Matter of Sidell, 446 F. Supp. 86 (W.D.N.Y. 1978)

US District Court for the Western District of New York - 446 F. Supp. 86 (W.D.N.Y. 1978)
February 6, 1978

446 F. Supp. 86 (1978)

In the Matter of Leon Lawrence SIDELL, Debtor.

No. BK-76-855 M.

United States District Court, W. D. New York.

February 6, 1978.

Hodgson, Russ, Andrews, Woods & Goodyear, Buffalo, N. Y. (William H. Gardner, Buffalo, N. Y., of counsel), for Debtor.

Gross, Shuman, Laub & David, Buffalo, N. Y. (Robert J. Feldman, Buffalo, N. Y., of counsel), for Manufacturers Hanover Trust Company/Western, N.A.

CURTIN, Chief Judge.

This appeal has been taken from a decision of the Honorable Beryl E. McGuire, Bankruptcy Judge, denying the debtor's motion to reopen the voting on the real property plan which he had submitted to *87 creditors. The appeal presents several questions for decision arising out of a sizable real property arrangement involving a substantial number of creditors and comes to this court in a complex procedural posture.

The debtor filed a Chapter XII petition in the Bankruptcy Court on March 12, 1976. His real property plan was filed on July 11, 1977. Shortly thereafter, a copy of the plan accompanied by a notice fixing the time for the filing of acceptances or rejections was sent to all creditors. A meeting of creditors was held on August 13, 1977, at which time National Fuel Gas [NFG] filed a written acceptance of the plan.[1] Manufacturers Hanover Trust Company/Western, N.A. (Manufacturers Hanover) filed objections to the affirmative NFG vote since it did not indicate the title of the signing officer. On September 22, 1977, the Bankruptcy Judge issued an order which reopened the voting period and rescheduled the meeting of creditors for October 7, 1977 to resolve all objections.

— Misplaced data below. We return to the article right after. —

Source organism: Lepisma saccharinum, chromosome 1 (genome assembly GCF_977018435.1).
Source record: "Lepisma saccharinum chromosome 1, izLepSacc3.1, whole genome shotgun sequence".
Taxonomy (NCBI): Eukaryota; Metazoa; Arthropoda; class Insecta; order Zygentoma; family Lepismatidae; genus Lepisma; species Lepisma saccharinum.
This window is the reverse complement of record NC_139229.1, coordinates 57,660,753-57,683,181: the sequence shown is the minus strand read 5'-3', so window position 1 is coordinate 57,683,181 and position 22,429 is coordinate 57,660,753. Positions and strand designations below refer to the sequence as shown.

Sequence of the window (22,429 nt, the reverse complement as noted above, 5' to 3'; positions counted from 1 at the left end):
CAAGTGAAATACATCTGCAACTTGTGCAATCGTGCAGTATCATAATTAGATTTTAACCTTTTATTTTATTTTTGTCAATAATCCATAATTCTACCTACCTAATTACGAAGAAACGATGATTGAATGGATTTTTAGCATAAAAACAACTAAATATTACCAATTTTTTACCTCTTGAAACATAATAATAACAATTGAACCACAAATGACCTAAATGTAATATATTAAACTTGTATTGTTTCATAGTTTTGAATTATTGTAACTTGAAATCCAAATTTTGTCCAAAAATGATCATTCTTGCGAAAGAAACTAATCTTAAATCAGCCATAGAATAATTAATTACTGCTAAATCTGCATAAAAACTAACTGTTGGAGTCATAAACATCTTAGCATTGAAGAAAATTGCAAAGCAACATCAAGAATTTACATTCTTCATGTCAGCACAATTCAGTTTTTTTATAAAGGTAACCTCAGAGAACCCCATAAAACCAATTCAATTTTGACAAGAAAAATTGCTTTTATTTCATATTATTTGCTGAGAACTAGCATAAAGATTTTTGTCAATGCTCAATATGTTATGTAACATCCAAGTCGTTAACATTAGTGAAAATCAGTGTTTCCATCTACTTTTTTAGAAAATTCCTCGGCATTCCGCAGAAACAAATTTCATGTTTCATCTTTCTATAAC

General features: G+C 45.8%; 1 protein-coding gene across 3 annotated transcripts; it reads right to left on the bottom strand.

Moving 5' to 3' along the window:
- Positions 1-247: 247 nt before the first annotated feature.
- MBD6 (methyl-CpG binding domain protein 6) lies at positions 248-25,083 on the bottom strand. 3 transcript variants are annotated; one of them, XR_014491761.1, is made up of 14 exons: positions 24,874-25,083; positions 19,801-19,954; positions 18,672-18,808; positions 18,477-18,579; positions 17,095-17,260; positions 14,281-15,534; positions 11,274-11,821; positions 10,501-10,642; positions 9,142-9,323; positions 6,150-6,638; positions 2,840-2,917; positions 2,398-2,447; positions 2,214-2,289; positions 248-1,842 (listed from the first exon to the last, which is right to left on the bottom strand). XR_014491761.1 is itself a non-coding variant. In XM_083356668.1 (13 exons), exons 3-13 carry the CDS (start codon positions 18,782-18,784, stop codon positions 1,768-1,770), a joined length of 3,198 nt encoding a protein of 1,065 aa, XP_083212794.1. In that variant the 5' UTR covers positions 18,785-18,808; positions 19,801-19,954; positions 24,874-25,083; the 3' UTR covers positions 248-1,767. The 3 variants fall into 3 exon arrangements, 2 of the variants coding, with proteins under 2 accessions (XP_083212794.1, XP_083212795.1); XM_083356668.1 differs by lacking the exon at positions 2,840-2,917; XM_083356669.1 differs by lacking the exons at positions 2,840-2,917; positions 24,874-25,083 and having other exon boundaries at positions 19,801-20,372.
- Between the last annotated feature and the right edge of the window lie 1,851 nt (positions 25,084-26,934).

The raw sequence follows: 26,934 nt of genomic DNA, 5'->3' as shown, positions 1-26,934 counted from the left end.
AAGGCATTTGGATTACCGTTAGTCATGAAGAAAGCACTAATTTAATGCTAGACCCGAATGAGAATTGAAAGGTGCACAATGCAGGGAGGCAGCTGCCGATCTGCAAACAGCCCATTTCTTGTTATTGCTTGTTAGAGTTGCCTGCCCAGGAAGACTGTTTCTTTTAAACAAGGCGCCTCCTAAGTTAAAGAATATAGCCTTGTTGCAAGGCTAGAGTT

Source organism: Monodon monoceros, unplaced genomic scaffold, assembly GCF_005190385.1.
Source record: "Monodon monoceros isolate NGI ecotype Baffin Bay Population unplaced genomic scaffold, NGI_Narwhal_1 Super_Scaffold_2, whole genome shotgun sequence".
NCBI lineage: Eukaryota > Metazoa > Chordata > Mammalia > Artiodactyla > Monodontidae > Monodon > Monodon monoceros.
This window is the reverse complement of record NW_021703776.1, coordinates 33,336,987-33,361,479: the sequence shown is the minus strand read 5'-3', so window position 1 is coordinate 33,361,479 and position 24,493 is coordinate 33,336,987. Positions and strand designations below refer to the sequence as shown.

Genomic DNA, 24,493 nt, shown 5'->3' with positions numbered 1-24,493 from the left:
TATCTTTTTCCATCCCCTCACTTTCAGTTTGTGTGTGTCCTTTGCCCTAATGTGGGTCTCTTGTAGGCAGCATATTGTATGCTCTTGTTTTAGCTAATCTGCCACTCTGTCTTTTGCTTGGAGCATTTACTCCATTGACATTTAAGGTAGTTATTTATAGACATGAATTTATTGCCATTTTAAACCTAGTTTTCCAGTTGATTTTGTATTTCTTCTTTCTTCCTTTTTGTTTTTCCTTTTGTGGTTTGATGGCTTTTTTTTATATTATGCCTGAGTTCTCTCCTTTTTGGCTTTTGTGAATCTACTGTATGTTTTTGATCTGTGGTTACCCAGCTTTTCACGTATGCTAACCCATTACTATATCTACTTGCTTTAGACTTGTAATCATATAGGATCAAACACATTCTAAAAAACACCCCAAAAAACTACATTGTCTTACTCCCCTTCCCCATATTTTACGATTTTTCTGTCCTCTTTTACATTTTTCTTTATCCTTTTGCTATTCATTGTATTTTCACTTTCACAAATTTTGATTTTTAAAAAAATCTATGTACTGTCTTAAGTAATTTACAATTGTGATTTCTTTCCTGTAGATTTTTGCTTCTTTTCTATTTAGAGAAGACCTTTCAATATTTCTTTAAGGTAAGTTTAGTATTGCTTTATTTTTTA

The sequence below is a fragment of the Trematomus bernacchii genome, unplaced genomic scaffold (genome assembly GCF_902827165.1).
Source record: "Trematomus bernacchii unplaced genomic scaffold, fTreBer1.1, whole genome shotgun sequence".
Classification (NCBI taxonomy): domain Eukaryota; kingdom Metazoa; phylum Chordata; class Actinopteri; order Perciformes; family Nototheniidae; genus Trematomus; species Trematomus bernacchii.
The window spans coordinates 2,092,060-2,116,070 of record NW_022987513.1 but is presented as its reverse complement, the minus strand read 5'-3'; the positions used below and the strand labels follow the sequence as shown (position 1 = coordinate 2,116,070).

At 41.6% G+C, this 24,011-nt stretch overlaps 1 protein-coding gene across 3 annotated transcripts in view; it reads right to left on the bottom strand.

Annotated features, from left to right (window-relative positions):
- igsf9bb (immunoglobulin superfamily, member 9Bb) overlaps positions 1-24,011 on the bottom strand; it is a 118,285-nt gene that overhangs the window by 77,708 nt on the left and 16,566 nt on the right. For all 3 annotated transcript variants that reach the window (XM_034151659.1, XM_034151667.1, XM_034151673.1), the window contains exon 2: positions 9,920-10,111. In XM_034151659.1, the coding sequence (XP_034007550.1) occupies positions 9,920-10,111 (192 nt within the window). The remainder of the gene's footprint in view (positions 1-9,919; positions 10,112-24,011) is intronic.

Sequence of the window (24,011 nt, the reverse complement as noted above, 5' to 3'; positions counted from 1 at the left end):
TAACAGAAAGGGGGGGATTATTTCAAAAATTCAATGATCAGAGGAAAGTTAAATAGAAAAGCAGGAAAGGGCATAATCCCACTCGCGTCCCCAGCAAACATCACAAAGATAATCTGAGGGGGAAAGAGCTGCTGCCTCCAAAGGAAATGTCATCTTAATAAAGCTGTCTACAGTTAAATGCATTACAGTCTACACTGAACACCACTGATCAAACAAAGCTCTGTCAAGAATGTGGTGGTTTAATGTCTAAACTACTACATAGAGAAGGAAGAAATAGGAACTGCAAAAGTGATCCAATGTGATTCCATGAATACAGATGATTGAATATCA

Prior to the October 7 meeting, NFG filed a withdrawal of its initial acceptance of the plan. Several other vote changes were submitted at the meeting itself. During the meeting, Manufacturers Hanover withdrew its initial objection to the NFG vote since that vote had been changed. Counsel for the debtor remained silent when the vote change was noted and the objections withdrawn. Judge McGuire closed the voting at the end of the meeting, but left the determination of the voting outcome to a later proceeding.

Following the meeting, counsel for the debtor undertook a tally of the vote on behalf of the court. Counting the changed NFG votes as rejections left the debtor short of the statutorily required two-thirds creditor acceptance by .04808%. In other terms, this is a shortfall of $300 in votes despite $430,000 of acceptance votes.

On November 2, 1977, before the outcome had been certified by the Bankruptcy Judge, the debtor filed an order to show cause why the voting should not be reopened. In motion papers dated November 12, 1977 he modified his motion to request that the rejection votes from the October 7 meeting be changed to acceptances since cause had not been shown for the changes under Bankruptcy Rule 12-37(a).[2] A hearing was held on November 16, 1977 and the order currently the subject of appeal was issued on December 1, 1977. In it the Bankruptcy Judge held that Rule 12-37(a) was only a technical requirement, that he found reason for approval of the changed votes, and that the debtor's counsel, by his silence at the October 7 meeting, had waived any objection to the changed votes.